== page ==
ElderEats

Food strategies for seniors in home care.

Copyright © Elliot Essman 2014. | All Rights Reserved  |  Style Gourmet Home | e-mail us


The information given here is for informational purposes only and is not intended to act as a substitute for professional medical advice, diagnosis, treatment, or nutritional guidance.

Food Restrictions: Salt / Sugar / Fats / Gluten / Dairy / Nuts / Fish / Shellfish / Eggs

Soy / Corn / Sulfites / Yeast / Caffeine / Alcohol / Vegetarian / Kosher / Halal


Medical Conditions: Diabetes / Arthritis / Inflammatory Bowel / IBS / Osteoporosis

Migraine / Kidney / High Blood Pressure / Gout / Asthma /  Conflicts with Medications

HOME

Scope

Concept

The Developer

Elder Nutrition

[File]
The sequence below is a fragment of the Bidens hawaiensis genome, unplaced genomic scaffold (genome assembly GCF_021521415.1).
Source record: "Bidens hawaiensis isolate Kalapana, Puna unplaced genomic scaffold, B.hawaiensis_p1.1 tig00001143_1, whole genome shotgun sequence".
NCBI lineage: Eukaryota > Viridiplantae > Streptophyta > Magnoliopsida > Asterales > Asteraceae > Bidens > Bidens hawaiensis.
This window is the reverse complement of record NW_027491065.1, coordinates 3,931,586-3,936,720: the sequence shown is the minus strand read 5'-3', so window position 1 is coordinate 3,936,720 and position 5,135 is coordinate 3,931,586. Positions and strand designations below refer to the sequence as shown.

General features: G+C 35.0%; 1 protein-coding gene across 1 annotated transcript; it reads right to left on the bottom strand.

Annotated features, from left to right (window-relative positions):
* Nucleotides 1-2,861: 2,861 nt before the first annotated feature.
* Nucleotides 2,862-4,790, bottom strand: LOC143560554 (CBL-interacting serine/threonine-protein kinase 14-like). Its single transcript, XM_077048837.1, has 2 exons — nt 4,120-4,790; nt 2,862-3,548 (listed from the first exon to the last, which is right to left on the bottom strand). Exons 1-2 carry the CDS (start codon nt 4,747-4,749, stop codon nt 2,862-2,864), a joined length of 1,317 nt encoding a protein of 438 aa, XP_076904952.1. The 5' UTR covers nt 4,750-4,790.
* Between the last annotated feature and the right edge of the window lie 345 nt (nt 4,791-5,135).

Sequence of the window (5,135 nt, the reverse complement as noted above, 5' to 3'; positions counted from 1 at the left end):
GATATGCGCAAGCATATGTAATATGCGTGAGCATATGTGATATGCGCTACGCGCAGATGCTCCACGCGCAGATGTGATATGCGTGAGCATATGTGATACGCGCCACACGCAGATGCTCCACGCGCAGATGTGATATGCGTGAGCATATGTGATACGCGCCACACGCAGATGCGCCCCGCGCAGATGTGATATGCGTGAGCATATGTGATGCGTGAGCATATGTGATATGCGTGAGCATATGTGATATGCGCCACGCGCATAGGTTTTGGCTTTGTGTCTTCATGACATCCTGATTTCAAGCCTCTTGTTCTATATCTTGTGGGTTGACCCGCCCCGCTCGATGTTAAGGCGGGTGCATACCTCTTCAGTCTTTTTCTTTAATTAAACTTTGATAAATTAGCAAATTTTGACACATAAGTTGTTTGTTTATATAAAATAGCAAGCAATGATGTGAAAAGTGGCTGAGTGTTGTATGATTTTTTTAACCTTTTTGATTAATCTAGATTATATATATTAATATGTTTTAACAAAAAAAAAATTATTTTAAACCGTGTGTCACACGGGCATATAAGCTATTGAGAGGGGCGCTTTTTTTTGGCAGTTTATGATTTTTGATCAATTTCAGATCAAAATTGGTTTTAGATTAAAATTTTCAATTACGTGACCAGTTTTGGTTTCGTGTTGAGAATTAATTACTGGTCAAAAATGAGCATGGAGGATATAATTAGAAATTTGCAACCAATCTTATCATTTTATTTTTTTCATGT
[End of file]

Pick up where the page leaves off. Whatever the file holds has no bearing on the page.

Cooking Skills

Food Handling

Eating Process

Food Labels


Sponsor these

Elder-Eats pages

site-wide


e-mail us

Nutrition Guidelines for Seniors    Previous - Next

All humans need fats to live, but there are good fats and bad fats.


Saturated fat is a BAD fat. It comes mainly from animal products, and raises total blood cholesterol levels and low-density lipoprotein (LDL) cholesterol levels, which can in turn increase the risk of heart disease and type 2 diabetes.


Trans fat is a BAD fat, and comes mostly from addition to processed foods to add texture and improve keeping abilities. Trans fat raises LDL levels and can decrease levels of the “good” cholesterol called HDL.


Monounsaturated and polyunsaturated fats are GOOD fats. They reduce blood cholesterol levels, protecting against various forms of heart disease and diabetes.


Elder nutrition home

Senior diet issues 1

Senior diet issues 2

Density and balance

Carbohydrates

Protein foods

Non-meat proteins

Animal proteins

Good and bad fats

Best fats

Smart ways with fats

Foods rich in fiber